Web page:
How to Write News

News are events that are interesting and/or significant to people. They can be about anything from a new product or company announcement to a political scandal. News can be reported on in any way that makes it accessible to an audience. The elements that make a news story are: what, who, when, where and why. The content of the news may differ from society to society, but how it is judged remains the same. For example, a bug invading crops might be a concern to peasant farmers, but the same bug could have no significance to someone in another country.

The first paragraph of a news article is usually known as the “lede” or the “nut graph.” It must grab readers’ attention and provide them with important information immediately. A good lede often involves a dramatic anecdote or a surprising fact. The nut graph then sets the stage for the rest of the news story by answering the questions: what, who, when, where and how.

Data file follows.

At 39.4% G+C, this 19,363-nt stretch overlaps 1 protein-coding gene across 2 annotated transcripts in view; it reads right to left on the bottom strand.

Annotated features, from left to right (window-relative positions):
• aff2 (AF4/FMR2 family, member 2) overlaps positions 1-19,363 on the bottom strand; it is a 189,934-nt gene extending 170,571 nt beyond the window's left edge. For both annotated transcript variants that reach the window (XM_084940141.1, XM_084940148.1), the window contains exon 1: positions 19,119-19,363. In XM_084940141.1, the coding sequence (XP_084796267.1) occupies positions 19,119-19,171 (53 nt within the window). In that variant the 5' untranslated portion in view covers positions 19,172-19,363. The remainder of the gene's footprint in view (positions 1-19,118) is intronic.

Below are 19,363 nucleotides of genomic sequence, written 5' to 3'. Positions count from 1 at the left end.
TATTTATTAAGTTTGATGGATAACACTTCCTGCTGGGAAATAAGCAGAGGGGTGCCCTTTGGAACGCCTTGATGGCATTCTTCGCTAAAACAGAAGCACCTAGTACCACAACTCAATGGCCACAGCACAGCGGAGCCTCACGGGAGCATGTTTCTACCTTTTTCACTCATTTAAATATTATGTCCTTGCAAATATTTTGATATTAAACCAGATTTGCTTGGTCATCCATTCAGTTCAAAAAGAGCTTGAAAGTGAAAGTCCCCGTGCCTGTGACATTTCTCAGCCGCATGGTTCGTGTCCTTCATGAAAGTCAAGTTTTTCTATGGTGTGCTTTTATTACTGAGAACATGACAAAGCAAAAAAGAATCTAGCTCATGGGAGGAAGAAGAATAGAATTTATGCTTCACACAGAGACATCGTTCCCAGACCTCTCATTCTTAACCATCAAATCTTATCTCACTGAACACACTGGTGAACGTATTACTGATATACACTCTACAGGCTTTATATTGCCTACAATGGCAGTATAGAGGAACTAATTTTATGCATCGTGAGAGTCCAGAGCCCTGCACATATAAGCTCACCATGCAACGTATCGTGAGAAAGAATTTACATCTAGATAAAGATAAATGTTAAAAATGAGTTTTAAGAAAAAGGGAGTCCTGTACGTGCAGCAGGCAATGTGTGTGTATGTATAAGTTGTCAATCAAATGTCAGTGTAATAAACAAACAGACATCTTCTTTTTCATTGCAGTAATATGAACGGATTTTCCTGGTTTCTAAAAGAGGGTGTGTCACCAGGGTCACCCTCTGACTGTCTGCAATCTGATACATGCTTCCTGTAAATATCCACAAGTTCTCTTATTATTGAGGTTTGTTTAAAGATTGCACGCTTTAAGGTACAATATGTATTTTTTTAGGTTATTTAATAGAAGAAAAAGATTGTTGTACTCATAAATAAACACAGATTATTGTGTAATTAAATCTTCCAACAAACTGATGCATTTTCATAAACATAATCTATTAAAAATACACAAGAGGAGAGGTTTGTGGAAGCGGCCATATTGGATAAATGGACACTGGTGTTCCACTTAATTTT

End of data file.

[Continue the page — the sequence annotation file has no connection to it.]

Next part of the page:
A journalist’s job is to report the facts of a story without personal bias. The news story should be unbiased and accurate and provide insights that will help readers make informed decisions. A news article should be written so that readers can engage with the information, be brief enough to read, clear enough to understand and picturesquely enough to remember. It should also be able to stand alone or be followed up with additional research or interviews.